Florida Panthers

Roberto Luongo will become the first Florida Panthers’ player to receive this honor

If anybody knows how new Panthers goalie Sergei Bobrovsky feels … it’s former Panthers goalie Roberto Luongo.

Prior to the start of the 2006 season, the Vancouver Canucks signed Luongo to a four-year, $27 million deal — a large NHL contract in those days.

Last month, on July 1, the Panthers signed Bobrovsky to a seven-year, $70 million contract. Luongo had announced his retirement from the Panthers and the NHL on June 26, clearing the way for Bobrovsky.

“I was happy for him,” Luongo said on Monday when asked for his thoughts on Bobrovsky’s deal. “It reminds me of when I signed a big contract with Vancouver. It comes with big expectations.”

Luongo, 40, did an impressive job of living up to expectations throughout his career, which is why he ranks third in NHL history with 489 wins, trailing only Martin Brodeur and Patrick Roy. Luongo played 19 NHL seasons, making six All-Star Games and winning two Olympic gold medals, with Canada in 2010 and 2014.

On Monday, the Panthers made it official, announcing that Luongo’s jersey — No. 1 — will be retired March 7 in a home game against the Montreal Canadiens. Luongo — who will become the first Panthers player to have his jersey retired — is from Montreal, making that date perfect for the ceremony.

“It’s super exciting because I know everyone back home will be watching,” said Luongo, who played 11 years with the Panthers. “Montreal is the team I grew up watching. Hopefully, there will be a lot of people [at the BB&T Center] to enjoy a special moment.”

Crowd size has long been an issue for the Panthers, who finished next to last in the NHL last season with an average of 13,261 in the building.

Luongo admitted Monday that it was “disappointing” that there weren’t more people at what turned out to be his last game as a player, a 4-3 overtime loss to the New Jersey Devils on April 6 at the BB&T Center.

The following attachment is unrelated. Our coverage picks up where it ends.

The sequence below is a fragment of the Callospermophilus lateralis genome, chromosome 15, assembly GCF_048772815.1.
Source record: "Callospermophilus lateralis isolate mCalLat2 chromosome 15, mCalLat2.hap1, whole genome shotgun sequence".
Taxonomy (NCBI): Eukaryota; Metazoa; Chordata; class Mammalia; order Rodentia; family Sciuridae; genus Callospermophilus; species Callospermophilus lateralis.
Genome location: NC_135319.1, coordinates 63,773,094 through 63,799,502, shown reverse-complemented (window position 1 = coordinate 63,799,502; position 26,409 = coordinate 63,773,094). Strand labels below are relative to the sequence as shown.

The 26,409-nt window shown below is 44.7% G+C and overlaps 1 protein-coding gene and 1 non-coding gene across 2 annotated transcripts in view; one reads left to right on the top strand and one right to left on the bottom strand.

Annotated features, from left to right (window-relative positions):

“There were not many people at the game,” Luongo said. “It’s a little bit sad.”

Of course, Luongo didn’t know at that time that he would announce his retirement two months later. He was under contract with the Panthers, and he fully intended to return to the team, even if as a backup.

But as the offseason dragged on, Luongo — for the first time in his career — found that his hunger to prepare for the next season was waning.

“I decided to listen to my body,” Luongo said of his retirement choice. “My body didn’t want to go through the summer workouts anymore. August was always the worst month – double training, on the ice and in the gym. I won’t miss that part.

“But I will miss the guys once the season starts. [Still], it was time for me to step away from the game.”

Luongo said he didn’t realize until this past weekend that he is the first Panthers player to have his jersey retired.

“That makes it extra special,” he said. “It’s a great honor. I’m looking forward to the night [March 7].”

Luongo made it clear that while Montreal is where he was born, South Florida is where he is raising his family.

This is home now, and he also wants to stay in the game somehow. He has said he doesn’t envision himself as a coach, but, ultimately, he would love to be a general manager, making trades and doing deals.

“Hockey is my life,” he said. “I want to stay involved. I’ve had a few conversations [with the Panthers]. There’s nothing set in stone, but, down the line, you will see me around.”


The Panthers’ only other retired number is 93, in honor of their first team president, the late Bill Torrey. That number commemorates the franchise’s first game in 1993.

Luongo’s further comments on Bobrovsky were that he is “very technical” and a “great addition” to the team. “He will give the team a chance to win,” Luongo said.